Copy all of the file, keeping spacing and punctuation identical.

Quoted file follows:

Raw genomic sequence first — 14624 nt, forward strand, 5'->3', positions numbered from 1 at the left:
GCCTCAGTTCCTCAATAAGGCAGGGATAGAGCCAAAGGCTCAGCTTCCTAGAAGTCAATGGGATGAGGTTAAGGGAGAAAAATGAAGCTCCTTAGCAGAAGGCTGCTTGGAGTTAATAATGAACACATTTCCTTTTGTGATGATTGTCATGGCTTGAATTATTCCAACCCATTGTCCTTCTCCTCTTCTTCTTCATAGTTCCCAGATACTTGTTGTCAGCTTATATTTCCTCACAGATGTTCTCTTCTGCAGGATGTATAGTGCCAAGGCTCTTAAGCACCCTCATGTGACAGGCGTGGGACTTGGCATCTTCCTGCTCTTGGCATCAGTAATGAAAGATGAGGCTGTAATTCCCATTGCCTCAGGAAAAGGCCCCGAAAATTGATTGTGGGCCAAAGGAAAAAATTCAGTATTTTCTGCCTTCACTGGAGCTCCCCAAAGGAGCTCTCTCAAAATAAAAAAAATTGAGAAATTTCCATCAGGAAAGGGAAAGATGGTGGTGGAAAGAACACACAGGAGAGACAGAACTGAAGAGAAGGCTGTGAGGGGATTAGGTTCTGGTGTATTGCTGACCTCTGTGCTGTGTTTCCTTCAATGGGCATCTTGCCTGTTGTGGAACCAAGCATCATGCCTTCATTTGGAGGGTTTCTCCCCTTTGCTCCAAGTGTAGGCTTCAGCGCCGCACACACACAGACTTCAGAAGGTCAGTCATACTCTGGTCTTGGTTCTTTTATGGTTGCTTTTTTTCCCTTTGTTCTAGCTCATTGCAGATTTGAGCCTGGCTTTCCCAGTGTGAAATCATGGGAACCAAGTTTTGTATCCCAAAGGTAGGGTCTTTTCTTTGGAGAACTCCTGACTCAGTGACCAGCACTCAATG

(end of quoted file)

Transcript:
Raw genomic sequence first — 14624 nt, forward strand, 5'->3', positions numbered from 1 at the left:
GCCTCAGTTCCTCAATAAGGCAGGGATAGAGCCAAAGGCTCAGCTTCCTAGAAGTCAATGGGATGAGGTTAAGGGAGAAAAATGAAGCTCCTTAGCAGAAGGCTGCTTGGAGTTAATAATGAACACATTTCCTTTTGTGATGATTGTCATGGCTTGAATTATTCCAACCCATTGTCCTTCTCCTCTTCTTCTTCATAGTTCCCAGATACTTGTTGTCAGCTTATATTTCCTCACAGATGTTCTCTTCTGCAGGATGTATAGTGCCAAGGCTCTTAAGCACCCTCATGTGACAGGCGTGGGACTTGGCATCTTCCTGCTCTTGGCATCAGTAATGAAAGATGAGGCTGTAATTCCCATTGCCTCAGGAAAAGGCCCCGAAAATTGATTGTGGGCCAAAGGAAAAAATTCAGTATTTTCTGCCTTCACTGGAGCTCCCCAAAGGAGCTCTCTCAAAATAAAAAAAATTGAGAAATTTCCATCAGGAAAGGGAAAGATGGTGGTGGAAAGAACACACAGGAGAGACAGAACTGAAGAGAAGGCTGTGAGGGGATTAGGTTCTGGTGTATTGCTGACCTCTGTGCTGTGTTTCCTTCAATGGGCATCTTGCCTGTTGTGGAACCAAGCATCATGCCTTCATTTGGAGGGTTTCTCCCCTTTGCTCCAAGTGTAGGCTTCAGCGCCGCACACACACAGACTTCAGAAGGTCAGTCATACTCTGGTCTTGGTTCTTTTATGGTTGCTTTTTTTCCCTTTGTTCTAGCTCATTGCAGATTTGAGCCTGGCTTTCCCAGTGTGAAATCATGGGAACCAAGTTTTGTATCCCAAAGGTAGGGTCTTTTCTTTGGAGAACTCCTGACTCAGTGACCAGCACTCAATG